This is the second in our series of blogs on the Eurozone crisis. Thanks to Troy Warwick for the analyst coverage.
While current financial crises seem to be worsening in Europe, Spain and Greece in particular, it is interesting to note that the economic issues the eurozone is facing bear striking resemblance to a much older European tradition. It may be a cliché, but it really does seem like history is repeating itself, as the German economy is adopting a similar strategy to a post-feudal, mercantilist Europe.
Mercantilism is the opposite of a laissez-faire financial system. The tenets of mercantilism state that a harmonic and mutually beneficial financial system is unnatural and therefore must be managed by political force. Its hallmarks focus on the accumulation of trade surplus, full employment with low wages, and maximized production with minimized consumption. Power is considered relative, as a gain to another country is automatically considered a loss to the other per a zero-sum game. These policies helped shape the European powers such as Spain, Portugal, Britain and France through the accumulation of bullion. Using imperial colonies as methods of garnering raw material, and then selling processed goods back to said colonies, allowed each of these counties to gather massive amounts of wealth and power in the past.
Since its unification, Germany has always seemed to have a slightly mercantilist policy. After the Second World War, German authorities saw the only way to increase the national economy was to focus on state-building and industrialization. This also brought along the advent of Germany’s export-based economy. When the oil crises of the 1970s struck, Germany became even more mercantilist. The results of the oil-shock found Germany implementing policies such as wage moderation and fiscal restraint, in turn creating a low inflation rate. This was used to the Germans’ advantage during the creation of the EMS and later the EMU. In fact, this favorable inflation rate differential was one of the leading causes in the decision to use the Deutschmark as the currency of the EMS.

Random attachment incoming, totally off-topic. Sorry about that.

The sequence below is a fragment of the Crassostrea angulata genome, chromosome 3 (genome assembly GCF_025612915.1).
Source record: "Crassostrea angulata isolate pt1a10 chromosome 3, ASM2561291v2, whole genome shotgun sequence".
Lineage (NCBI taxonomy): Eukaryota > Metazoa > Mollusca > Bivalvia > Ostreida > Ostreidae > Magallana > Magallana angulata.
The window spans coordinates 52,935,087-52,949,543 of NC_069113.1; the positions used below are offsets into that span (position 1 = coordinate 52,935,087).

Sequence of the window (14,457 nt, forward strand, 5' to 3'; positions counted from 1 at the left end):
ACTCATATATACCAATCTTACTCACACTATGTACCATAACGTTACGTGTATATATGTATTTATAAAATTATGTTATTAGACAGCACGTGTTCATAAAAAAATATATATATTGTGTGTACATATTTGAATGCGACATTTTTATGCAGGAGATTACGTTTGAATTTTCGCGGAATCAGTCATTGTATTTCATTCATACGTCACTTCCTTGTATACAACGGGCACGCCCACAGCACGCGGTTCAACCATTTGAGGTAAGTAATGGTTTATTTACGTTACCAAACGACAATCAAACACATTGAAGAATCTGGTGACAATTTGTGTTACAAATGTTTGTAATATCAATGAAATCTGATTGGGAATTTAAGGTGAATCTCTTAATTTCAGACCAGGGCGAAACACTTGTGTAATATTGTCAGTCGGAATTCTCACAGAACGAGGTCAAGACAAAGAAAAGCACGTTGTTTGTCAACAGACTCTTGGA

Much like how Spain and Portugal used their Latin American colonies to gain large amounts of bullion, so has Germany used the peripheral eurozone counties to build its own wealth. These results are hardly surprising—mercantilism has always historically led to a strong imperial nation (Germany, in this case) and many smaller, weaker colonies (i.e., Southern European countries). Indeed, Germany’s mercantilism has been seen as a co-contributor and even a trigger for the current crisis in Europe.
Does Germany have more to lose than any other E.U. member nation if the euro is dissolved? Yes—simply because it has more of everything. I expect Merkel to do whatever is necessary to keep the E.U. intact, even though her current stance appears against eurobonds seems rigid.
See all the blogs in our multipart series on the Eurozone crisis.